Unless you have an Eastern European heritage or a penchant for replicating the hearty cuisine of German beer halls, it may never have occurred to you to make spaetzle at home. I have both, and the small, squiggly egg dumplings are one of the first carb-heavy, comfort-food dishes I crave when the weather turns cold.
Making spaetzle is simpler than you may think. Mixing the ingredients is as easy as making pancake batter and uses pantry staples.
The only potentially tricky part is turning the batter into fluffy little dumplings. There are several approaches to this. Some people like to make a thick dough and grate it through the holes of a cheese grater. But if you keep the spaetzle mix as runny as cake batter, you’ll be able to push it through a spaetzle maker (or colander) into a pot of boiling water fairly quickly.
A word about the spaetzle maker: I happen to be the proud owner of not one but two such wonders. People like to give them to me as gifts. This said, sometimes when I make spaetzle, I’m too lazy to get the ladder and pull a spaetzle maker out from the back of the top cabinet. Really, a colander works nearly as well.
The big difference is that a spaetzle maker will sit on top of the pot, leaving your hands free to pour in the batter. If using a colander, you’ll need to hold it with one hand (use a pot holder), while pushing the batter through with the other. My tip is to use a small, lightweight colander and cook the spaetzle in batches – or grab a friend to help.
Another thing to keep in mind: The spaetzle mixture will thicken as it sits, turning from something resembling cake batter to more like bread dough. Keep some milk nearby and stir it in as needed.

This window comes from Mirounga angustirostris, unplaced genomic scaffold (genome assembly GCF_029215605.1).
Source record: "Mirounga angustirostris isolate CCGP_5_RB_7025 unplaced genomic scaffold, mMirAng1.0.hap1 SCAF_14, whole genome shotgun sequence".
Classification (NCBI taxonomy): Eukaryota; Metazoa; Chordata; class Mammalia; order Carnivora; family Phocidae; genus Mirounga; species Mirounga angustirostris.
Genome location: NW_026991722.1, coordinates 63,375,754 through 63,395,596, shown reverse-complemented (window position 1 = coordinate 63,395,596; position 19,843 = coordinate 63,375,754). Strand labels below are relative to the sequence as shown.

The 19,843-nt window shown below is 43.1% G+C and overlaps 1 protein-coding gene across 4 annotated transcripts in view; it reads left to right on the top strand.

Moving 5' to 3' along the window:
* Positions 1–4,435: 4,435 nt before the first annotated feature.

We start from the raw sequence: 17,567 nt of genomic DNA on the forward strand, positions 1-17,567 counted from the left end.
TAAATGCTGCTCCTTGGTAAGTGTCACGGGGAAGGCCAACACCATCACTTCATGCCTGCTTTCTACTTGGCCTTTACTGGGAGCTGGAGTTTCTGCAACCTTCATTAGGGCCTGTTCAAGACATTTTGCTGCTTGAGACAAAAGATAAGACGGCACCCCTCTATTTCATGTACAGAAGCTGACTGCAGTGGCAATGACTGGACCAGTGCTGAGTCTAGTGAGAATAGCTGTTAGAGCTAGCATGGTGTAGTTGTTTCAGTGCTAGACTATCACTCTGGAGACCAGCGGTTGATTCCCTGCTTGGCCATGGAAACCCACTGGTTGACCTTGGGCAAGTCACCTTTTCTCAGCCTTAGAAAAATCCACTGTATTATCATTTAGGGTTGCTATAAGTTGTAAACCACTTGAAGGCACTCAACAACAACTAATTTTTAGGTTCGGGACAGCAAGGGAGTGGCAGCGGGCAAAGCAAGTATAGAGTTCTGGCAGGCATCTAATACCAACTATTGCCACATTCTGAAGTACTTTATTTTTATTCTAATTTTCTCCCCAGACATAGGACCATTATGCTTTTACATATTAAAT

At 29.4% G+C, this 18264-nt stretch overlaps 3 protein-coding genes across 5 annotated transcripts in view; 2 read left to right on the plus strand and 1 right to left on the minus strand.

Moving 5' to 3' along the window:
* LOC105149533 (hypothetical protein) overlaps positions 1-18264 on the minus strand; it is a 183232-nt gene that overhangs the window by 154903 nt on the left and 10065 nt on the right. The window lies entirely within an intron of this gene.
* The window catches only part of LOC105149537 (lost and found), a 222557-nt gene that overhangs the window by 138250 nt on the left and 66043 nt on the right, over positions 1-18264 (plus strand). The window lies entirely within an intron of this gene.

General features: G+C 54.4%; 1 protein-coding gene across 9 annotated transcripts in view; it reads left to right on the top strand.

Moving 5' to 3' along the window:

You can eat the spaetzle as soon as they are boiled, topped with a little butter. In Germany, it’s also common to fry the spaetzle and serve them crisp-edged and golden. I like to bake them covered with cheese until everything is bubbling and crunchy on top.
In this version of the recipe, I’ve added leeks and cabbage, both for sweetness and to add a little vegetable matter. And to make it all even heartier, I stirred a bit of rye flour into the batter. It gives a nutty flavor and makes this spaetzle gratin even more substantial – something my Eastern European ancestors would have approved of, I’m sure.
DISCARD outer leaves of cabbage; quarter, core and slice the rest. Using a mortar and pestle or the flat of a knife, lightly crush caraway seeds. Melt butter in a very large skillet over medium-high heat. Add leeks and cook, stirring occasionally, until tender and lightly colored, 5 to 10 minutes. Stir in caraway, garlic, chili and thyme; cook 1 minute. Add cabbage and cook, tossing frequently, until very tender and wilted, 7 to 10 minutes. Season with vinegar and 3/4 teaspoon salt or more to taste. Remove from heat and cover to keep warm.
BRING a large pot of salted water to a boil. In a large bowl, whisk together flours and 1 teaspoon salt. In a separate bowl, whisk together eggs and 1 cup milk. Make a well in the dry ingredients and pour in wet mixture. Stir with a wooden spoon to combine. The consistency should be that of a sticky cake batter. As batter sits, it will absorb more liquid; add milk as needed to keep it loose.
WORK in batches, pressing spaetzle through a spaetzle maker or a colander into the boiling water. (If using a colander, either hold it with oven mitts so you don’t burn yourself over the steaming water or get a friend to help.) As spaetzle rise to the surface, scoop them out with a slotted spoon and transfer to skillet with the cabbage. Once all of spaetzle has been added, toss mixture well.
HEAT oven to 425 degrees. Scrape mixture into a 1 1/2-quart gratin dish. Scatter cheese over the top. Bake until golden and bubbly, 20 to 25 minutes. Grind a generous amount of pepper all over the top, then serve.Yield: 6 to 8 servings